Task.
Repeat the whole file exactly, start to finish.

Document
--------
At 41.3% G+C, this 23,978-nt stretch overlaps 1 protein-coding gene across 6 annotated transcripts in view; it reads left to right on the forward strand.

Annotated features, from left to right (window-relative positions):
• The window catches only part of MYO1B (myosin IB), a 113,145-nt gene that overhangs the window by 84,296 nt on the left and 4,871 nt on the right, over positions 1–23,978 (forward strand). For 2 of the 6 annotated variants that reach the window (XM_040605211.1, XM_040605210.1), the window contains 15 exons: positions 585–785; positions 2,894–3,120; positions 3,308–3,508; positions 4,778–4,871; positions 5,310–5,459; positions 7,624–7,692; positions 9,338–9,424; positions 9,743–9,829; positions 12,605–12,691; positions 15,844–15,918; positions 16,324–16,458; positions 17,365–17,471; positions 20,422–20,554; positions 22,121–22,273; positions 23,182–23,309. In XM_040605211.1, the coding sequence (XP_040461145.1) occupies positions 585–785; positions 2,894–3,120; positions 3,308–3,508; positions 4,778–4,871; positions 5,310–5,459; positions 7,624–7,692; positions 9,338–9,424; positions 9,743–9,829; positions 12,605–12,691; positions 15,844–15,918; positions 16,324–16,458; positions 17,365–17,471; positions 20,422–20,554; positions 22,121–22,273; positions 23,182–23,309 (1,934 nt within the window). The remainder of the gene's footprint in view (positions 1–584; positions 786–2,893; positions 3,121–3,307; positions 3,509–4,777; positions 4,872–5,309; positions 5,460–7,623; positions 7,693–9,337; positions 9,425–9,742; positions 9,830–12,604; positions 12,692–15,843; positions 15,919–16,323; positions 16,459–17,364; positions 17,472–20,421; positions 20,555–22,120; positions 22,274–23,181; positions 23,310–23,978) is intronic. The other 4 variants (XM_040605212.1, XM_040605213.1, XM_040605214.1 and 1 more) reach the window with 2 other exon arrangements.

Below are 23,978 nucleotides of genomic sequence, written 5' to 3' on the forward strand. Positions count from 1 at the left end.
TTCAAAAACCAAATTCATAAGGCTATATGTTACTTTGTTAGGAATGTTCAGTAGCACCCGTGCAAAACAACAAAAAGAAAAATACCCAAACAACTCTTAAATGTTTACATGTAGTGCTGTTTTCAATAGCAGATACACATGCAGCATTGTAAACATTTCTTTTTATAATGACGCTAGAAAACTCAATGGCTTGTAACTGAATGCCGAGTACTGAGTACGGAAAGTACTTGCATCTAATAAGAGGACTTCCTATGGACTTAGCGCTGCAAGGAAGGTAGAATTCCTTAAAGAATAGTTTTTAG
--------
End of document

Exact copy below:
At 41.3% G+C, this 23,978-nt stretch overlaps 1 protein-coding gene across 6 annotated transcripts in view; it reads left to right on the forward strand.

Annotated features, from left to right (window-relative positions):
• The window catches only part of MYO1B (myosin IB), a 113,145-nt gene that overhangs the window by 84,296 nt on the left and 4,871 nt on the right, over positions 1–23,978 (forward strand). For 2 of the 6 annotated variants that reach the window (XM_040605211.1, XM_040605210.1), the window contains 15 exons: positions 585–785; positions 2,894–3,120; positions 3,308–3,508; positions 4,778–4,871; positions 5,310–5,459; positions 7,624–7,692; positions 9,338–9,424; positions 9,743–9,829; positions 12,605–12,691; positions 15,844–15,918; positions 16,324–16,458; positions 17,365–17,471; positions 20,422–20,554; positions 22,121–22,273; positions 23,182–23,309. In XM_040605211.1, the coding sequence (XP_040461145.1) occupies positions 585–785; positions 2,894–3,120; positions 3,308–3,508; positions 4,778–4,871; positions 5,310–5,459; positions 7,624–7,692; positions 9,338–9,424; positions 9,743–9,829; positions 12,605–12,691; positions 15,844–15,918; positions 16,324–16,458; positions 17,365–17,471; positions 20,422–20,554; positions 22,121–22,273; positions 23,182–23,309 (1,934 nt within the window). The remainder of the gene's footprint in view (positions 1–584; positions 786–2,893; positions 3,121–3,307; positions 3,509–4,777; positions 4,872–5,309; positions 5,460–7,623; positions 7,693–9,337; positions 9,425–9,742; positions 9,830–12,604; positions 12,692–15,843; positions 15,919–16,323; positions 16,459–17,364; positions 17,472–20,421; positions 20,555–22,120; positions 22,274–23,181; positions 23,310–23,978) is intronic. The other 4 variants (XM_040605212.1, XM_040605213.1, XM_040605214.1 and 1 more) reach the window with 2 other exon arrangements.

Below are 23,978 nucleotides of genomic sequence, written 5' to 3' on the forward strand. Positions count from 1 at the left end.
TTCAAAAACCAAATTCATAAGGCTATATGTTACTTTGTTAGGAATGTTCAGTAGCACCCGTGCAAAACAACAAAAAGAAAAATACCCAAACAACTCTTAAATGTTTACATGTAGTGCTGTTTTCAATAGCAGATACACATGCAGCATTGTAAACATTTCTTTTTATAATGACGCTAGAAAACTCAATGGCTTGTAACTGAATGCCGAGTACTGAGTACGGAAAGTACTTGCATCTAATAAGAGGACTTCCTATGGACTTAGCGCTGCAAGGAAGGTAGAATTCCTTAAAGAATAGTTTTTAG